education reform Archives - The Jose Vilson

education reform

John Legend and the Well-Meaning Corporatists

by Jose Vilson on March 13, 2013

in Jose

Davis Guggenheim, John Legend, Michelle Rhee

Davis Guggenheim, John Legend, Michelle Rhee

Last Wednesday, Huffington Post Education’s Twitter feed tweeted this out:

In the pithiest attempt at a response, I said “From what?”

After a more thorough read on all the school board races around the country, I noticed a disturbing trend of pundits funding their favorite candidates in influential districts. Places like Chicago, West Sacramento, and Los Angeles started getting funding from people like Michael Bloomberg, Michelle Rhee, and, yes, John Legend.

John Legend’s presence in this debate particularly disturbs me because of the allure and seduction of having a musician stand side-by-side with the very people who condemn poor children, colored or not, to an artless, factory-inspired sense of schooling. Bloomberg’s distaste for public servants and their unions is well documented, as is Michelle Rhee’s bobbing and weaving of cheating allegations, both masterfully playing mainstream media to look like vanguards and radicals. I expect as much from them.

John Legend is different, though. Since my last letter to him, he’s gone further past original thought and more into neo-liberal think tank mode. A line like “If we think demography is destiny, we will allow our school system to confirm that belief” sounds like a Washington lobbyist read up on Deepak Chopra and tried to apply his tweets to education reform.

To make matters worse, he probably still ends arguments with a mini-concert, just to keep the less informed seduced, uncritical, and grateful for his presence, even as he openly plots to destroy communities.

More importantly, the culture around his opinions makes me wonder why anyone would equate celebrity with expertise, but education seems to be the only arena where songwriters and billionaires have better leverage in what happens in the classroom than the actual practitioners and partners in our children’s education, namely teachers and parents. His two to three lines of reasoning, often in the form of “But I know a school that…,” hold too much weight in the improvement of our schools. The research rarely backs him up.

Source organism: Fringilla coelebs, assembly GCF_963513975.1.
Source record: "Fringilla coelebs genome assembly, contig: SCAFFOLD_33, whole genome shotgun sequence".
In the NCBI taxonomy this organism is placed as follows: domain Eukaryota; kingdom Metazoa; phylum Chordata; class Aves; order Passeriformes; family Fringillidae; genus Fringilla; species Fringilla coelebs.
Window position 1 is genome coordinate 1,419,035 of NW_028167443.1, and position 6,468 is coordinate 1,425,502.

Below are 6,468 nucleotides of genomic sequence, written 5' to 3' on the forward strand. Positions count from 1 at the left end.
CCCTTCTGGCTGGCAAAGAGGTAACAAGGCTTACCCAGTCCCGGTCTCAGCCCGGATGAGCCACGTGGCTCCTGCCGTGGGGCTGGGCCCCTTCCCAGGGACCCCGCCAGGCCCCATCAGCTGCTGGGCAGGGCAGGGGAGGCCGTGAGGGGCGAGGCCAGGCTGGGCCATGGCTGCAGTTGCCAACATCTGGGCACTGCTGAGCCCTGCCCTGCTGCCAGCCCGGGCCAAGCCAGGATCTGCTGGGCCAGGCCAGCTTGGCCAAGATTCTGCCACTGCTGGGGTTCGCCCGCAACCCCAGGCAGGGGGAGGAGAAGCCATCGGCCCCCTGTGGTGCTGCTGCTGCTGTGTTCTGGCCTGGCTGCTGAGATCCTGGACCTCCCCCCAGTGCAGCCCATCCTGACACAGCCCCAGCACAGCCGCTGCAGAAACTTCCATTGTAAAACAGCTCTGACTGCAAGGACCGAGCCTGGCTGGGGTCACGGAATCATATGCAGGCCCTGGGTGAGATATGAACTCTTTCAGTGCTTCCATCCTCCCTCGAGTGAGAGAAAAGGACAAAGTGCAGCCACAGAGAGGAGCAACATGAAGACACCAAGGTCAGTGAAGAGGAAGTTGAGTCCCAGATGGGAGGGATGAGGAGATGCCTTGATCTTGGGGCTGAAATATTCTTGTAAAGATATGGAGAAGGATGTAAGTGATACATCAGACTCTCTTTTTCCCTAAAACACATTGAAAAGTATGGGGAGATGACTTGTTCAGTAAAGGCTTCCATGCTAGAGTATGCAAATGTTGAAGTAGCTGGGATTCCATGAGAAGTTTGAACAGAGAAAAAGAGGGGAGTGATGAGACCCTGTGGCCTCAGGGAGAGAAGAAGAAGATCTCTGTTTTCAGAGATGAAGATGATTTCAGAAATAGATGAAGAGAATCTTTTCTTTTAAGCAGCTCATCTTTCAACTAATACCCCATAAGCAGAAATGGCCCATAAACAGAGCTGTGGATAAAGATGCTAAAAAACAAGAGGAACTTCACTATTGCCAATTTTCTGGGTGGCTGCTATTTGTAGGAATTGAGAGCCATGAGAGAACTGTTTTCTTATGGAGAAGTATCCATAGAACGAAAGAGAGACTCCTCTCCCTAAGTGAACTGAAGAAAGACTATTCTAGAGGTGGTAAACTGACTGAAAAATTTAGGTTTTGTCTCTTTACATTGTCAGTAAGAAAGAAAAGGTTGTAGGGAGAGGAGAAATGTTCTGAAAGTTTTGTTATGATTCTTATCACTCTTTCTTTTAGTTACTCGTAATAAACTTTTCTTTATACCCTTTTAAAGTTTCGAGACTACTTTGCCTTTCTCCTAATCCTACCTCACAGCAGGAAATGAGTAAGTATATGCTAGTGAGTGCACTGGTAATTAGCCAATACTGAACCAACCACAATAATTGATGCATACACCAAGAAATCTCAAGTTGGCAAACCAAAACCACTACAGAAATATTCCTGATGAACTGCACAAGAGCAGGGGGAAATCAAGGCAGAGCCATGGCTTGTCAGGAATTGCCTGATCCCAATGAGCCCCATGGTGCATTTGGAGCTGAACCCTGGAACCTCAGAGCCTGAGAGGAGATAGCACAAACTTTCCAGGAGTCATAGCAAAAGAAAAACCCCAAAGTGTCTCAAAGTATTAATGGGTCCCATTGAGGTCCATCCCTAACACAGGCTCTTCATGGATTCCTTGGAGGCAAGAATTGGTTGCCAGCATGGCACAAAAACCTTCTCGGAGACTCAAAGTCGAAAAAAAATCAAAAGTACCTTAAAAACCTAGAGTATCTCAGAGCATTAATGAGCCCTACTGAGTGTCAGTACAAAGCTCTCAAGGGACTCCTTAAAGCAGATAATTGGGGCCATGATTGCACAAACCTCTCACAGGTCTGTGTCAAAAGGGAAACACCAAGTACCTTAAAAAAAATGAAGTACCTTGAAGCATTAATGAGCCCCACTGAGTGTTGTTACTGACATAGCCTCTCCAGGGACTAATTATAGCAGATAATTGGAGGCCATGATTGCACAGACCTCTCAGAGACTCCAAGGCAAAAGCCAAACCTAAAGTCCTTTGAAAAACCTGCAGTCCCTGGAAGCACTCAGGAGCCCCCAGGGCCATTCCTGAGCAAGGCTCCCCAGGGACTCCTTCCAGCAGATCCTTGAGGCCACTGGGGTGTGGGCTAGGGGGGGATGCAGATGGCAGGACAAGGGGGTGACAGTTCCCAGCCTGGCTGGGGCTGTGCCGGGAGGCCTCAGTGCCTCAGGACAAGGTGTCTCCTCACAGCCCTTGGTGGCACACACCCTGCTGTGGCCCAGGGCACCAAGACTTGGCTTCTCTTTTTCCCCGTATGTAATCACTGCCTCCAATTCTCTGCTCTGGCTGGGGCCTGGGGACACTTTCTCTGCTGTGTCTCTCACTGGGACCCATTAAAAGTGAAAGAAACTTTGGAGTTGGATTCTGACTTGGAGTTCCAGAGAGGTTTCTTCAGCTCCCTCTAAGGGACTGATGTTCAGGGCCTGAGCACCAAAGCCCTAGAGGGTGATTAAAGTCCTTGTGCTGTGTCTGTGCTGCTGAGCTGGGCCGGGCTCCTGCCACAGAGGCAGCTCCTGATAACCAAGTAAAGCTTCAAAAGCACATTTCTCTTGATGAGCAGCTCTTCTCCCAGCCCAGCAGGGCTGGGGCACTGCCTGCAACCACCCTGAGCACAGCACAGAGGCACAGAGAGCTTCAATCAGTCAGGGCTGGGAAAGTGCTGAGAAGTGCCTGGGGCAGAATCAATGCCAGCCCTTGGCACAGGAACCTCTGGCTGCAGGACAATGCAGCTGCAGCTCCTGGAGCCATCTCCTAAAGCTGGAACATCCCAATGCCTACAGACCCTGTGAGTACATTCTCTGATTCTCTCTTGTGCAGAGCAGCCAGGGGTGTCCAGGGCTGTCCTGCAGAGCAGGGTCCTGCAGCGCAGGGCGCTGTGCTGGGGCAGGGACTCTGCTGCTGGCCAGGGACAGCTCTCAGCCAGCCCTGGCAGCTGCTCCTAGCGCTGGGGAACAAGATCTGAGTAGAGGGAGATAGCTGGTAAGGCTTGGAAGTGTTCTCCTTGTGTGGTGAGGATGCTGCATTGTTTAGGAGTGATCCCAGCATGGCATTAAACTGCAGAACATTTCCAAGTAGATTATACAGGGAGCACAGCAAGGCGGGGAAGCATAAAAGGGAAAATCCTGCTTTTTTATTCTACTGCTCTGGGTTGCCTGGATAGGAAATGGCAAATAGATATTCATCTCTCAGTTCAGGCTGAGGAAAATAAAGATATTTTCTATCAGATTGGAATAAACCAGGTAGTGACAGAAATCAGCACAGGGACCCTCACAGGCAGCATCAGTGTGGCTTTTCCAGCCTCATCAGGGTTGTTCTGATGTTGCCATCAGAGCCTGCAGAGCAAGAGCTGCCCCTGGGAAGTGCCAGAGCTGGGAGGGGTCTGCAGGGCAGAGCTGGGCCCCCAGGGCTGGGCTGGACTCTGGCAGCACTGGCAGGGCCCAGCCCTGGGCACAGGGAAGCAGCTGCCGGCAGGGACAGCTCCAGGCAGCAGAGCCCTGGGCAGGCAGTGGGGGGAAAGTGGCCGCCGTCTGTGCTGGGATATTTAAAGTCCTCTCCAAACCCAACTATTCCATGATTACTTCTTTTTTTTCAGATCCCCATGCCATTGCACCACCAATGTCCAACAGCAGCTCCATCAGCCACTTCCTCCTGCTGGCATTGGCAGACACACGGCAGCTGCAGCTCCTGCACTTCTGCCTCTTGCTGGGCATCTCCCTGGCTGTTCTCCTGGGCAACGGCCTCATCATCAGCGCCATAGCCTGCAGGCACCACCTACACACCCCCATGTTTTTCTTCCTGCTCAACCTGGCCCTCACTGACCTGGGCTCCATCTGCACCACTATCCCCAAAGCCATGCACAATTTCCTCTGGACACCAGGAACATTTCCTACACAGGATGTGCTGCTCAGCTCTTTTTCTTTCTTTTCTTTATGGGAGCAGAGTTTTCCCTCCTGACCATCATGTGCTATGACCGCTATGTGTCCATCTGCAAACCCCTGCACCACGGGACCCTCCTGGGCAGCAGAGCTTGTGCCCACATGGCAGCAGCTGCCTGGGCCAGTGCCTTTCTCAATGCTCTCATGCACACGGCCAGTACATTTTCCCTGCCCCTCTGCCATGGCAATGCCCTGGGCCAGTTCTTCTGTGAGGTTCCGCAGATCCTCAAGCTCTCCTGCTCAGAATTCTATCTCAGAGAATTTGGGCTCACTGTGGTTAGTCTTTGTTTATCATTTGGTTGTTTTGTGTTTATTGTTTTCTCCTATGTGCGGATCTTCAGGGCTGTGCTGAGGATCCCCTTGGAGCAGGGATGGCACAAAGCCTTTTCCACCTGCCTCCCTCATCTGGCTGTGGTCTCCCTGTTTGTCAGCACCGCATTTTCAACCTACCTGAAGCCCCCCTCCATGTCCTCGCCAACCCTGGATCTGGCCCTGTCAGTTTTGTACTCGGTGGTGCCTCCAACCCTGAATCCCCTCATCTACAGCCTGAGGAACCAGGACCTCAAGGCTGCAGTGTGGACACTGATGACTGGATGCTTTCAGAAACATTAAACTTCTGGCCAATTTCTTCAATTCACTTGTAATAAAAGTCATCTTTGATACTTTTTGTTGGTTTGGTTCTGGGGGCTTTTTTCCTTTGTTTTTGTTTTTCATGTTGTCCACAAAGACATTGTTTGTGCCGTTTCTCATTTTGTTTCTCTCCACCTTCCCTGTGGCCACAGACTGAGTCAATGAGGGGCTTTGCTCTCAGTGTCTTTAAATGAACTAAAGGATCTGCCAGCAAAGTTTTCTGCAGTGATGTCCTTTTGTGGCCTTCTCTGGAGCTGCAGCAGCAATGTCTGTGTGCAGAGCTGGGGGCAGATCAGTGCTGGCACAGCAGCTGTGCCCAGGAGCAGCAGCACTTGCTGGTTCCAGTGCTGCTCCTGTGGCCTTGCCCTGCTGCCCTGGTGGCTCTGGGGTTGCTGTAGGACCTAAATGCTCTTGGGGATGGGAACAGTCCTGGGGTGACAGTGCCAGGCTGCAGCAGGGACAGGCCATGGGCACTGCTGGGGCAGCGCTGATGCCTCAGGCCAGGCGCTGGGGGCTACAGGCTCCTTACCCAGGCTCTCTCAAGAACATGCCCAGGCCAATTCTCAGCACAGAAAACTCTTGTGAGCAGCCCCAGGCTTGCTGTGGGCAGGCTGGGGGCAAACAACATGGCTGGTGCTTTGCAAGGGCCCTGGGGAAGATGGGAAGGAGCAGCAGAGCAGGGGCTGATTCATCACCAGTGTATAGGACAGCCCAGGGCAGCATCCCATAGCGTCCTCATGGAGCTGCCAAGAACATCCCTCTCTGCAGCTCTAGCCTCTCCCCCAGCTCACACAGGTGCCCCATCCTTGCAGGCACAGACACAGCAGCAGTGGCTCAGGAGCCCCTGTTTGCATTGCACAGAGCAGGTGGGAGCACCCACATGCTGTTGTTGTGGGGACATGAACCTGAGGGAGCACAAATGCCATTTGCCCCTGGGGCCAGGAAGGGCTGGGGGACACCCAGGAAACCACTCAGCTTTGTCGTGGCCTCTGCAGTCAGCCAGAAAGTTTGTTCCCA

I’m not in the camp of folks that say “Only educators should have a voice in education,” but I am in the camp of “If you’re going to have an opinion, read up.”

Anyone who’s known me for a while might question how I can come for John Legend’s neck when Matt Damon was the feature face at the Save Our Schools March that included Diane Ravitch, Linda Darling-Hammond, Jonathan Kozol, and me. If you take a listen to Damon’s speech, however, two things come to the fore: he’s not telling anyone he’s the expert in education and he ends his speech by introducing his mother Nancy Carlsson-Paige, an actual educator.

John Legend, on the other hand, lends his face to countless programs, yet never relinquishes the expertise to someone who knows better than he. Instead, the magic comes from within him and his own ideas, really the corporate reform slate cleverly disguised in a black musician. He might in fact mean well, but he seems to have stayed the course, an often dangerous proposition for anyone who opines so openly on a field with all the wrong voices in charge.

The list of famous folk who prescribe to this reform slate doesn’t start or end with him, but he’s put himself in the spotlight. Sadly, John’s legend in education will show a man who supports kids using pencils to bubble in scan-ready sheets rather than notes for the keys to their own lives.